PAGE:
South Tyneside Council is currently in talks with trade unions about changing the long-standing contracts of school support staff employed as nursery nurses for term-time only, which it says would bring the council in line with some other local authority areas.
If approved, the move would see employment contracts, some of which date back more than 20 years, of 100 support staff across 50-60 schools changed from 52 weeks of the year to 44. For those affected, it could mean losing £3,000 to £5,000 of their salaries, which range from £16,500 to £20,000.
Trade union Unison, which has branded the plans 'totally unacceptable', is leading a campaign against the changes.
Merv Butler, Unison's South Tyneside branch secretary, said, 'There is no need for changes. Because support staff are paid through school budgets, we expect only schools with limited resources to agree to the changes.'
Backing Unison's campaign is Labour MP for South Shields Emma Lewell-Buck and UKIP councillor Linda Hemmer for Fellgate and Hedworth in Jarrow.
Ms Hemmer, who has received letters from concerned school support staff, said, 'If the council presses ahead with the contract changes, it will result in hardship for a lot of affected staff, many of whom are the main or sole earners in their household.
'Some staff have indicated within their letters that they would have to give up their job if faced with losing such a lot of their salary. This loss of well-experienced qualified staff risks threatening the education of vulnerable children.'
A spokesperson for South Tyneside Council said, 'In response to requests from some schools we have started discussions with trade unions regarding support staff contracts in schools. These talks are aimed at offering schools scope to harmonise conditions of service for school support staff,which would also bring South Tyneside in line with other local authority areas. However, at present, no changes have been proposed to contracts.'
Jacqui Mann, managing director of HR4 Nurseries, said, 'The council can change the terms and conditions of contracts, but only through consultation. However, the council needs to prove that it has a good business case for changing the contracts.'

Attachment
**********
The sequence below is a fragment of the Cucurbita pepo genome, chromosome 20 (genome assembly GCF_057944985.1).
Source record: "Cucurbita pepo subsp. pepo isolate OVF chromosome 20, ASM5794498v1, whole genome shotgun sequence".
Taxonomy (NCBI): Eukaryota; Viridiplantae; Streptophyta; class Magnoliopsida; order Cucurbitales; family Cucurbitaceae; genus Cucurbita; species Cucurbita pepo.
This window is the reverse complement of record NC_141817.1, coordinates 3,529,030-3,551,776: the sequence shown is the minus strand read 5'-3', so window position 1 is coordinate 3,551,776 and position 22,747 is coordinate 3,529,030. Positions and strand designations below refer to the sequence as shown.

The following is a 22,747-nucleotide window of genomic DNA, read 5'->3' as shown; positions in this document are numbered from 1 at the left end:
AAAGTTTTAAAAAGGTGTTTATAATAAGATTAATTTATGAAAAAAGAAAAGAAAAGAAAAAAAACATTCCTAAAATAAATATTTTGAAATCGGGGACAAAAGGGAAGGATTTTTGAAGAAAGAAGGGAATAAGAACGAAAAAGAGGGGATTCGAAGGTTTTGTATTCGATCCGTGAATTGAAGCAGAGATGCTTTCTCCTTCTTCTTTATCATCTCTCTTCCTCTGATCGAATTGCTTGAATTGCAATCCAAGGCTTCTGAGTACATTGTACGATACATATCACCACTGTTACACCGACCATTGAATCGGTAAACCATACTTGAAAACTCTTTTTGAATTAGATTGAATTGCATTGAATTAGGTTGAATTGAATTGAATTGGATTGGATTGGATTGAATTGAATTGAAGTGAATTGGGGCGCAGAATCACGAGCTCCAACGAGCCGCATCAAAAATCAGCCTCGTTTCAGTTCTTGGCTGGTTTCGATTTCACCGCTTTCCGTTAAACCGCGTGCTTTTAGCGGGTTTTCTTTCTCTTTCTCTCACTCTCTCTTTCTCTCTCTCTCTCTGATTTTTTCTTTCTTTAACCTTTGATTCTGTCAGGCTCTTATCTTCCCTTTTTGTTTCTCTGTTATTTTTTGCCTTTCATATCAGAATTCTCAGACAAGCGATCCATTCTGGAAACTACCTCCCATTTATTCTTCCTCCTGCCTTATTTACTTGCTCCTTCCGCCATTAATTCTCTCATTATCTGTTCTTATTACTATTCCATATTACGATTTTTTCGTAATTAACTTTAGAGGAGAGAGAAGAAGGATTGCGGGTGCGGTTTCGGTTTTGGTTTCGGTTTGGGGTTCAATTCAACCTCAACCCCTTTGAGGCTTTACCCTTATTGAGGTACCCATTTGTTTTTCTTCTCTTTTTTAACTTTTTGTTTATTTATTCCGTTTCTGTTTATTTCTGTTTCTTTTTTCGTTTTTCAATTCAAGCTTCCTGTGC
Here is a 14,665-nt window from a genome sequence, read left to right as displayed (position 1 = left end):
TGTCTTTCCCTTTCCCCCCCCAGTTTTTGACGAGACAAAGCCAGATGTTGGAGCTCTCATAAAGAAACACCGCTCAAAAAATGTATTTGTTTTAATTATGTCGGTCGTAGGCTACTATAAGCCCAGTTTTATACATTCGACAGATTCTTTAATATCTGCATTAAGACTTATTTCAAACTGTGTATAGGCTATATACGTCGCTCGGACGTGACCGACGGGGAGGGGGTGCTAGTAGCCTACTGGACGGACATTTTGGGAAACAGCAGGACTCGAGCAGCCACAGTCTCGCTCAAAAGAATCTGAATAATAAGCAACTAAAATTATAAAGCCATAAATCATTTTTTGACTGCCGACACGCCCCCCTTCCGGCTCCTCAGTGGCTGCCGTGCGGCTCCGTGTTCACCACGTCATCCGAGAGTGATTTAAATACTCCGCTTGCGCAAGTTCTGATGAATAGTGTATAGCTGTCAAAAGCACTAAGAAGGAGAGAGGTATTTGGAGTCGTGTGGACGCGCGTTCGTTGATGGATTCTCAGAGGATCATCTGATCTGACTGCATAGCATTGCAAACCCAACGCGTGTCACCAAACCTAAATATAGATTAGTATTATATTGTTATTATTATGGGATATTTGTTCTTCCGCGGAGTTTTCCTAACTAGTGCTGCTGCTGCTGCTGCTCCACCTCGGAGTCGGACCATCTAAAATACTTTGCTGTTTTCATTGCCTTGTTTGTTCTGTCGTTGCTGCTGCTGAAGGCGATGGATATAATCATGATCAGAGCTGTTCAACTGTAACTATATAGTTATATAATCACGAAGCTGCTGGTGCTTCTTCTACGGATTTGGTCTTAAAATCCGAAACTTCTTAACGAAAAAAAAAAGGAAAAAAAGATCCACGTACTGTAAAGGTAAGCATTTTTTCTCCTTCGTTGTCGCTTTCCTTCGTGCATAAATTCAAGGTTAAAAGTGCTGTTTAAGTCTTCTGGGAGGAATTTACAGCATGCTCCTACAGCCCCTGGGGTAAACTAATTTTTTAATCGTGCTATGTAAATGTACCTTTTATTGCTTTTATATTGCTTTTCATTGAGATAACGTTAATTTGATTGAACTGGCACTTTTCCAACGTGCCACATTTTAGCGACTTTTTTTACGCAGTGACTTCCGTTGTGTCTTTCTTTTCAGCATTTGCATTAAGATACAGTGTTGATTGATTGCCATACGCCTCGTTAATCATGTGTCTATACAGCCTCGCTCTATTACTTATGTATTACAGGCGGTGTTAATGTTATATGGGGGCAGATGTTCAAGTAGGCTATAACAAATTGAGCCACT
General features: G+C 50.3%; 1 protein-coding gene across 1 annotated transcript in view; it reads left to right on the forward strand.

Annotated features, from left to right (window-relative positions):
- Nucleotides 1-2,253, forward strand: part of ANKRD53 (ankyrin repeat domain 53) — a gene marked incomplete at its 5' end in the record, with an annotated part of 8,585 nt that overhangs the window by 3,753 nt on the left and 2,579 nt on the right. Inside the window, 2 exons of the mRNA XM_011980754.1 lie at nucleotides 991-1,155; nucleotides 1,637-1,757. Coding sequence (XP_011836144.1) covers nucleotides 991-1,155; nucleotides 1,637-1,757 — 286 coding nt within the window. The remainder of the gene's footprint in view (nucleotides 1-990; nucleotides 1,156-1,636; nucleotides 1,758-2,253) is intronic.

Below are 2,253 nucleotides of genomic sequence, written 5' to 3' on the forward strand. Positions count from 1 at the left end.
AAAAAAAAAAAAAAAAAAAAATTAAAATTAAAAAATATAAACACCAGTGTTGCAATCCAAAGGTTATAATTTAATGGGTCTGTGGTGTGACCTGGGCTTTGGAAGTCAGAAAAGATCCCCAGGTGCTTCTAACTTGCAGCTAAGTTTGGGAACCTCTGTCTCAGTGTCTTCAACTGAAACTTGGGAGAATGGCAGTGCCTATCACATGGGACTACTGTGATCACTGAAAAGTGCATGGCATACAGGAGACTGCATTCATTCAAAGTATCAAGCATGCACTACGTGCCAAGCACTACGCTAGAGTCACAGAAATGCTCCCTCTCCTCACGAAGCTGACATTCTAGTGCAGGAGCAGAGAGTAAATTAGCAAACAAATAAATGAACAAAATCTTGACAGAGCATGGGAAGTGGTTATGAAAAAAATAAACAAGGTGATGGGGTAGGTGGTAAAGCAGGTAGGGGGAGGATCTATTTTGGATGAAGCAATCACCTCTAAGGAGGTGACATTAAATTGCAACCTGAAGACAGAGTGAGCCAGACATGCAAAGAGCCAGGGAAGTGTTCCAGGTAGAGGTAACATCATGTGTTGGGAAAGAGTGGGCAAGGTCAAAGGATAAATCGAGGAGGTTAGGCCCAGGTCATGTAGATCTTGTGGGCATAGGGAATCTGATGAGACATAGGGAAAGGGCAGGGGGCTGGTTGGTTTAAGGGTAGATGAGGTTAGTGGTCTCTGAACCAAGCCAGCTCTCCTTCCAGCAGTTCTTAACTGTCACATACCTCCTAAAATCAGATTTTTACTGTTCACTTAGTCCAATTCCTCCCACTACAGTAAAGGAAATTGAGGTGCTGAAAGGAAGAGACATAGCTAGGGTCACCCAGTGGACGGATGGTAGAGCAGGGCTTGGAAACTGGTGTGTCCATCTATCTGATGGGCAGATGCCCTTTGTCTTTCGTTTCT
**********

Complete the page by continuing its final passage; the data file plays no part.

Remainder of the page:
According to Unison, it will be up to schools' governing bodies and headteachers as to whether they approve changes to contracts of school support staff employed as nursery nurses.
A meeting between Unison and the council is scheduled for the end of the month.
CASE STUDY: DAWN TAYLOR
Dawn Taylor is an educational practitioner at Bamburgh School in Horsley Hill, South Shields, and a Unison steward.
She is one of 18 members of staff at the special needs school, for children aged two to 16, who would be affected by the changes.
The educational practitioner, who has been at the school for 13 years and holds a BTEC national diploma, says that if her contract were changed to pro-rata she would lose around £5,000 a year.
'There is no logical reason why the council would apply a term-time formula to the contracts of all school support staff across the borough.
'As a lot of us employed as nursery nurses are older, we thought the position would just be phased out.'
She said their salaries are justified because they have a lot of specialist knowledge, unlike teaching assistants who have trained for two years at college.
She added, 'Some nursery nurses are single parents with two to three children or are the main earners in their household. Those with mortgages have said they would have to sell their homes if the changes go ahead.
'Many of us would also have to consider taking on a second job to pay the bills.'